Old red Comet lantern (shown at top of page) after restoration using Kirkman’s soda ash and battery charger method.

 

Beautiful new-old-stock Comet lantern from the 1950’s

 

You could also buy a brand new Comet.  Dietz began listing the Comet in their product line in 2013, for the first time in a number of years.  I see that Kirkman Lanterns is selling them again (see my recent post on the subject).  There are other Comet-sized  clones on the market but BEWARE!  These are poor quality Asian-made lanterns of flimsy construction (some are even made from recycled tuna cans – nothing like a genuine Comet).  And none use strong, heat resistant glass globes. The only high quality Comet clone I know of, the Petromax hl 1 Storm Lantern appears to have been discontinued.

 

 

No other lantern is as compact as the Comet.  Other recommendations include the Feuerhand Model #276 “Baby Special” lantern.  At 10 inches high and fitted with a 1/2″ wick, the Feuerhand is larger and brighter than the Comet, producing 7 candle power.  The 276 is available in both painted and tin plated finishes,  the Feuerhand is a beautifully made historic model as it dates from the early 1930s.  These German beauties cost nearly double that of the Asian-made Dietz products.

 

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The inexpensive Dietz Original #76 is another great camping lantern.  Introduced in 1978 to replace the Comet, the Original #76 is very similar to the Feuerhand #276 (perhaps that is why it’s called the 76?).  These lanterns are available in painted ($11.00), tin plate (approx $16.00) and rustproof solid brass (about $35.00) finishes.   Though not commonly found, the Dietz #78 Mars lantern is another good choice.  The Mars is a #76 with a larger fount.

For anyone living in or near Oklahoma City, OK, Nix Lumber & Hardware (5117 NW 10th Street, Ph: 405-942-5561) is a Dietz lantern dealer.  Nix Lumber is an old fashioned store.  They carry all manner of galvanized wash tubs and pails, new wash boards, cast iron pot-bellied wood stoves, and other esoterica. In addition to the lanterns, Nix carries replacement wicks, globes and lamp oil.  I LOVE the place.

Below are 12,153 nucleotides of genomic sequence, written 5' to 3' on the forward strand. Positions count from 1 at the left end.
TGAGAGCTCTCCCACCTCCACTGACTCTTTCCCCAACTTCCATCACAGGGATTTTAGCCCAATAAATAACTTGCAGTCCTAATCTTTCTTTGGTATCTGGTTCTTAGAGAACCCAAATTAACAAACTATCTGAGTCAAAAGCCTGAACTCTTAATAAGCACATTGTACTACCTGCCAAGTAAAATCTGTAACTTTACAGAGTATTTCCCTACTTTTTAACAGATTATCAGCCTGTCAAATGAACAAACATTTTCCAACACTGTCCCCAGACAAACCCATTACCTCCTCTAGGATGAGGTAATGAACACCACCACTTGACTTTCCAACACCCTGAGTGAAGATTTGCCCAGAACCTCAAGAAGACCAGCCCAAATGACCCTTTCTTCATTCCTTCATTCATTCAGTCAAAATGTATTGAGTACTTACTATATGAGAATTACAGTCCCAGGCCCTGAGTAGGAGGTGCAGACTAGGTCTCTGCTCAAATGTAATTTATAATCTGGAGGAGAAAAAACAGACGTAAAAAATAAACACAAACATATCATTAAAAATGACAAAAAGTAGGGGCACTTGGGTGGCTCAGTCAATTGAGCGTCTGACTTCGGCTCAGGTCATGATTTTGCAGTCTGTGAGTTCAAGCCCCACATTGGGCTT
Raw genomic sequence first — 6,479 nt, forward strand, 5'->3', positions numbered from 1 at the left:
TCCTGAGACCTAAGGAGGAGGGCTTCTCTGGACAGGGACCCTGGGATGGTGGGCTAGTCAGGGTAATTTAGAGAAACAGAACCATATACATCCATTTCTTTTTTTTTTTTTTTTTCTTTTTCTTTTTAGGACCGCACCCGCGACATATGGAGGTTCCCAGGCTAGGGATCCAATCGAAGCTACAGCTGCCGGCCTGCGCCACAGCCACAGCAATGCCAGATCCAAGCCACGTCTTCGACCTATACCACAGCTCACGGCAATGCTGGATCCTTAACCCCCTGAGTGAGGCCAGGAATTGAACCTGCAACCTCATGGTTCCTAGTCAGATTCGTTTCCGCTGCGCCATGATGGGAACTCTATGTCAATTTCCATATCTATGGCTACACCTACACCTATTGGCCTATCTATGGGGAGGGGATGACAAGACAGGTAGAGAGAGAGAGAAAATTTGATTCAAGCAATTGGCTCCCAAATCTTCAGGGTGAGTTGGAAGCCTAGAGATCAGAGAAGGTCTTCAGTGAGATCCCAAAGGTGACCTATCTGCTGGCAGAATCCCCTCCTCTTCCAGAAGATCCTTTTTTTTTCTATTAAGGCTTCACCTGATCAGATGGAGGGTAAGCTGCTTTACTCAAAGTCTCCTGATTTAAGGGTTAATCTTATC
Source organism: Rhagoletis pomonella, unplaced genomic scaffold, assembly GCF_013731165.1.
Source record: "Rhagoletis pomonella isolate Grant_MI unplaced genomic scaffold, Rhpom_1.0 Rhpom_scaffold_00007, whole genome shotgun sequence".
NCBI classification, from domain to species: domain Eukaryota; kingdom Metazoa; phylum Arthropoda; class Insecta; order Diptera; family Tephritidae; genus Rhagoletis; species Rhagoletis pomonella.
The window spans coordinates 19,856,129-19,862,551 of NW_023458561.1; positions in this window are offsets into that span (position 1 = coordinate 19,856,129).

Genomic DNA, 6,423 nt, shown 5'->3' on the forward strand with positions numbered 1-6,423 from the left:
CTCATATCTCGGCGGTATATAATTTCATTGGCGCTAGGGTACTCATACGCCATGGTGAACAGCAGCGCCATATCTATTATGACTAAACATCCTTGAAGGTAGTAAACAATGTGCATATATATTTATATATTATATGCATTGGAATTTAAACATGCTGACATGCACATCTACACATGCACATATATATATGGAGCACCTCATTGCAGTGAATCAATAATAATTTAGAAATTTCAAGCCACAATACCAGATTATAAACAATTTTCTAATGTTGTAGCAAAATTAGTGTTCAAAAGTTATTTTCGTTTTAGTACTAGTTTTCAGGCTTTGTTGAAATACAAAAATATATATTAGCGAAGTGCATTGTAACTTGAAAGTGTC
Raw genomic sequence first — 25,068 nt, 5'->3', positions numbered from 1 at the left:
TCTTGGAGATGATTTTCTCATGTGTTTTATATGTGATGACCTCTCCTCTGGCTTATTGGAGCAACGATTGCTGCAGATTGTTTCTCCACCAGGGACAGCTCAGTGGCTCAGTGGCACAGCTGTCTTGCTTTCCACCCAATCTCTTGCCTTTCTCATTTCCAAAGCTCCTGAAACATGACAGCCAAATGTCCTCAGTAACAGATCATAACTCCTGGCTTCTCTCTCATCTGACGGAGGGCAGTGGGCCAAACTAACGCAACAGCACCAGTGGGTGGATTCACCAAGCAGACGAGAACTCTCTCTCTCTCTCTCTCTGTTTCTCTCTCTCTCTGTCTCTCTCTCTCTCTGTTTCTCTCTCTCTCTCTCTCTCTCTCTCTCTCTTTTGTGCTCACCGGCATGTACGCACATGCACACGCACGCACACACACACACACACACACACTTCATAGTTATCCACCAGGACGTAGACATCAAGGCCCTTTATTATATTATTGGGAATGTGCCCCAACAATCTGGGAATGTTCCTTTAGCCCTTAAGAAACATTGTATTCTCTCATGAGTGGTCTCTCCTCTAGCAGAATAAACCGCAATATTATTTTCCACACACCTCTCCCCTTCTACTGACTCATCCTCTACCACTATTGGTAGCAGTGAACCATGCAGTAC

Using a Kerosene Lantern ~

To fuel these lanterns you MUST use only clear, unscented kerosene or “clear lamp oil” (such as Aladdin or Lamplight brand “Medallion”).  Note that in Europe kerosene is called paraffin.  But in this country, paraffin refers to solid or liquid paraffin wax.  At every store where I’ve seen tubular kerosene lanterns for sale, they are marketed along with some sort of liquid paraffin wax fuel.  DO NOT USE LIQUID PARAFFIN WAX IN A TUBULAR KEROSENE LANTERN!!!  For more information on this please read Kirkman’s FAQ page here.

Note also that tubular lanterns do not have sealed tanks.  Everything is crimped in place.  So if overfilled or tilted, they will leak like a sieve.  Do not fill the fount above the top of the air chamber (about 85% full according to Dietz) or fuel can spill into the chamber where it will leak out the side tube joint, giving the impression that the lantern is leaking (modern lanterns usually have a sticker on the outside of the tank warning you of the maximum fill line).  Of course lanterns that are tipped too far over will also leak out of the burner socket as that is a hole.  When camping, you must always keep the lantern in an upright position and empty any remaining fuel (back into your fuel bottle) before packing the lamp away for transport.